This is the question I was asking myself a couple of days ago. I have a WordPress responsive website, and I know that it works well on mobile devices. So why would Google’s mobile friendly tester show my website as NOT friendly?
Firstly let’s explore why you need a mobile friendly website.
Google’s upcoming algorithm change
Well according to the Google Webmaster blog in a post titled “Finding more mobile friendly search results“, Google will very soon be making a change to the search results displayed on a mobile device.
From the article:
“Starting April 21, we will be expanding our use of mobile-friendliness as a ranking signal. This change will affect mobile searches in all languages worldwide and will have a significant impact in our search results. Consequently, users will find it easier to get relevant, high quality search results that are optimized for their devices”
The key words here are “… will affect mobile searches … worldwide … will have a significant impact in our search results …”
I think you get the picture that if you want to appear when someone is doing a Google search on a mobile device after 21st April 2015, then you need to be mobile friendly.
How to be mobile friendly
Well the preferred way to be mobile, according to Google is to have just one version of your website that is a Responsive Website Design.
What reasons does Google give for this (source: why responsive design):
So if you are running a WordPress website, then simply choose a responsive theme. You can also use a mobile plugin that creates a mobile version of your website, however given the reasons listed above you would be better off using a responsive theme. There are plenty to choose from and sometimes the theme you are using may actually have a setting to turn on responsive design, so if you are not sure then check the documentation that comes with your theme, or alternatively contact your theme provider.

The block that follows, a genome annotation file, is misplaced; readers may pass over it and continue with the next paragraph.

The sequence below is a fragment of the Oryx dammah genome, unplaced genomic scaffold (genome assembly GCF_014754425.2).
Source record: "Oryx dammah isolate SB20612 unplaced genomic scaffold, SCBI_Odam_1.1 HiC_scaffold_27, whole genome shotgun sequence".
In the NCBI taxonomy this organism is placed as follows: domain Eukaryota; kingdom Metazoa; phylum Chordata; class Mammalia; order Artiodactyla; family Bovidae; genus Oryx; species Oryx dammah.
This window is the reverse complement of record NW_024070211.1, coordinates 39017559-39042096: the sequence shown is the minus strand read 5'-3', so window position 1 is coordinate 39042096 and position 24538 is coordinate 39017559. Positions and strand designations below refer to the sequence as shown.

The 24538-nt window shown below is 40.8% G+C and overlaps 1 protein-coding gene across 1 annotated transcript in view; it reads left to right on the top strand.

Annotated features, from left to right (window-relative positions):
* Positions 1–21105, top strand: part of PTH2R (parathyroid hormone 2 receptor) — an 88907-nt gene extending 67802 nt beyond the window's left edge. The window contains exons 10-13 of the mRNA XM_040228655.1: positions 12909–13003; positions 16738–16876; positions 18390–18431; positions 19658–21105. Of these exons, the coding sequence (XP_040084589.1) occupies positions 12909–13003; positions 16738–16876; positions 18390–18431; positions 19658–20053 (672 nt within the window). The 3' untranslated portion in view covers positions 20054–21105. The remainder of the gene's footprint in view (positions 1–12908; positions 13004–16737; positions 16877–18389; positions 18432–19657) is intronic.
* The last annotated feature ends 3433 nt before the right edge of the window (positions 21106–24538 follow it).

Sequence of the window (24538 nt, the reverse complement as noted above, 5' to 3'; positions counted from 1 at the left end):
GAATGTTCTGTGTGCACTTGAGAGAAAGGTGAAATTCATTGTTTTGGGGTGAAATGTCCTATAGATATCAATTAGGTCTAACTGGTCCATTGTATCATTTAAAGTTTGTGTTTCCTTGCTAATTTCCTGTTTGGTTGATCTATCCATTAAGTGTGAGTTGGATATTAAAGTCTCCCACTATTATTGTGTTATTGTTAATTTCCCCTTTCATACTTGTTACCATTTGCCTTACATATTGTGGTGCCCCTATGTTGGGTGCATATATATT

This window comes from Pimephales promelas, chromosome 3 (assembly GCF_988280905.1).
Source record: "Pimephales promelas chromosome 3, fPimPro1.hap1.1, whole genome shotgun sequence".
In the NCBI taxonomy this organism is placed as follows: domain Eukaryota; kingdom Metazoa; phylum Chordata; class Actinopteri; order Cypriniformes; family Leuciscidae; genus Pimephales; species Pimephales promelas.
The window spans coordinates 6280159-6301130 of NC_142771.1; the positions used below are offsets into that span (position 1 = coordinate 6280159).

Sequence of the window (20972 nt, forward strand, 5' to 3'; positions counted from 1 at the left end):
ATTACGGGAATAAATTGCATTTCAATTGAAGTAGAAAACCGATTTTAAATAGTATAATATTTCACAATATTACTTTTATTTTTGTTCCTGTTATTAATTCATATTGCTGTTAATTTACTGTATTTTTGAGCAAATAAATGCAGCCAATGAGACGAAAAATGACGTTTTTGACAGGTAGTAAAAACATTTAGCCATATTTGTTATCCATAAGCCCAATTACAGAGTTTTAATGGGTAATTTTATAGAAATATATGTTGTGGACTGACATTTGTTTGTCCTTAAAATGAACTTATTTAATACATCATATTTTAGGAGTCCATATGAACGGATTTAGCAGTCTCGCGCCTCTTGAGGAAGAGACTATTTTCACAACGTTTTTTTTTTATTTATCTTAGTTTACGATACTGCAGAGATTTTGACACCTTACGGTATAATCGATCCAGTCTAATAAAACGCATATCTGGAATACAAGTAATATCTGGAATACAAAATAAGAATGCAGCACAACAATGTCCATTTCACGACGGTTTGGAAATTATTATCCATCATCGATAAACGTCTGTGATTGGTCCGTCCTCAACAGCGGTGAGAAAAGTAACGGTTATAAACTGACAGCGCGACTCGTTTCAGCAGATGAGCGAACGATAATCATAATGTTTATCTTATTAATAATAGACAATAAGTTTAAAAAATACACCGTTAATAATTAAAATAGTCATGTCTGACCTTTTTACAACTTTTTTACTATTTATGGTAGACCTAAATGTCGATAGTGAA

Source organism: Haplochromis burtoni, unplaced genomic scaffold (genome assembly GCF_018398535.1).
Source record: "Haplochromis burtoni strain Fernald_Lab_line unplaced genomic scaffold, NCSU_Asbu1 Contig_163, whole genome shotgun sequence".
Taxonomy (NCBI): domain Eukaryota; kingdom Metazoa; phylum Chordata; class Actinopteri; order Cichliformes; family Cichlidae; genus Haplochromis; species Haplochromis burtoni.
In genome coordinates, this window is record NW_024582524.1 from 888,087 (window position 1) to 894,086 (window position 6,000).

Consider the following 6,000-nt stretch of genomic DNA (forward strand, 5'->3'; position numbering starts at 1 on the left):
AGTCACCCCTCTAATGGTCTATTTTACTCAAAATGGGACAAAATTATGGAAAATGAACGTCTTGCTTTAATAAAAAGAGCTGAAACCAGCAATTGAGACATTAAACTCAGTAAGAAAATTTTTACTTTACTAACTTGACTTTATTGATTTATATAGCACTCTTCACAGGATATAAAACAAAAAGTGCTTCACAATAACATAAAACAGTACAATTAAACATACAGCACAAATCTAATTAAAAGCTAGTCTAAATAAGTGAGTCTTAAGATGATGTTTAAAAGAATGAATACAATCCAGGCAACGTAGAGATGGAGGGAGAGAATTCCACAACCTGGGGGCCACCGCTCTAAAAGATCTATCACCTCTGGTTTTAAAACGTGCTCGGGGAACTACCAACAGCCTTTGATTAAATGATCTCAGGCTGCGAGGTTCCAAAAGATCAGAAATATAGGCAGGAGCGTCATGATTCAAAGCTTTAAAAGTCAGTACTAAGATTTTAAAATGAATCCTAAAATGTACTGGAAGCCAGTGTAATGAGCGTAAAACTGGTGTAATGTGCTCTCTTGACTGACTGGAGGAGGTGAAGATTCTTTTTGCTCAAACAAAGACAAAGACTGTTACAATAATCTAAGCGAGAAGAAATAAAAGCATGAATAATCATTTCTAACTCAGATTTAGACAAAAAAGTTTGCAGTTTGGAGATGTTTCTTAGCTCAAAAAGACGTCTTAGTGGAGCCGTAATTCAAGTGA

How to test if your website is now mobile friendly?
This step is nice and easy, since Google have provided us with a really easy tool to use. Simply visit test here and enter your home page url for Google to test.
Another way to test is by setting up your website with Google Webmaster Tools, and view the “mobile usability” section for any errors that Google has found.
What if I have a responsive website and Google is showing it as “not friendly”?
Well this is what I found out the other day. Even though my website is mobile friendly through testing on a range of mobiles and tablets, Google seems to be of the opinion that it is not.
Why is it so?
So I checked using the Chrome developer tools, and switched on the device mobile emulator to verify that the website was still appearing correctly on mobile devices. Yes that checked out ok.
So even though the website is fully responsive, the reason why Google believes it is not is because the robots.txt file blocks the files that Google now wants to be able to view.
So what to do? Do I simply remove the robots.txt file and allow all crawling of the website? Do I amend the file and stop blocking all the files?